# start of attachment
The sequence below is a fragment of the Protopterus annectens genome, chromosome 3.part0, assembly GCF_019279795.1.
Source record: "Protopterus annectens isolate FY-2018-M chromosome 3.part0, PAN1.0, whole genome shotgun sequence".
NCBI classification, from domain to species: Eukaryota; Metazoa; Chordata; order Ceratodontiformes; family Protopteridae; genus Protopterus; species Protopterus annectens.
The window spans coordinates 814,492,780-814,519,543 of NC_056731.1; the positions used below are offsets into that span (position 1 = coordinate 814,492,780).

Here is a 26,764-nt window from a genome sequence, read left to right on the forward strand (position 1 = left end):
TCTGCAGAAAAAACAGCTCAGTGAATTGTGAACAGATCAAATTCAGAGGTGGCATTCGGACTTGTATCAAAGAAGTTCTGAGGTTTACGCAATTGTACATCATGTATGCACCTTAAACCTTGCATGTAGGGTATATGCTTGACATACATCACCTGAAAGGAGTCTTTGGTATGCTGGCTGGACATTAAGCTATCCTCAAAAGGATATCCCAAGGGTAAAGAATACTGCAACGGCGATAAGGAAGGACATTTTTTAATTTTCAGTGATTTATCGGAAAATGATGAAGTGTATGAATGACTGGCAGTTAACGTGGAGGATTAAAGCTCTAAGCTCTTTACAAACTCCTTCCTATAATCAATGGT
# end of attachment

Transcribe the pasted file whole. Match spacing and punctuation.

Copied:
The sequence below is a fragment of the Protopterus annectens genome, chromosome 3.part0, assembly GCF_019279795.1.
Source record: "Protopterus annectens isolate FY-2018-M chromosome 3.part0, PAN1.0, whole genome shotgun sequence".
NCBI classification, from domain to species: Eukaryota; Metazoa; Chordata; order Ceratodontiformes; family Protopteridae; genus Protopterus; species Protopterus annectens.
The window spans coordinates 814,492,780-814,519,543 of NC_056731.1; the positions used below are offsets into that span (position 1 = coordinate 814,492,780).

Here is a 26,764-nt window from a genome sequence, read left to right on the forward strand (position 1 = left end):
TCTGCAGAAAAAACAGCTCAGTGAATTGTGAACAGATCAAATTCAGAGGTGGCATTCGGACTTGTATCAAAGAAGTTCTGAGGTTTACGCAATTGTACATCATGTATGCACCTTAAACCTTGCATGTAGGGTATATGCTTGACATACATCACCTGAAAGGAGTCTTTGGTATGCTGGCTGGACATTAAGCTATCCTCAAAAGGATATCCCAAGGGTAAAGAATACTGCAACGGCGATAAGGAAGGACATTTTTTAATTTTCAGTGATTTATCGGAAAATGATGAAGTGTATGAATGACTGGCAGTTAACGTGGAGGATTAAAGCTCTAAGCTCTTTACAAACTCCTTCCTATAATCAATGGT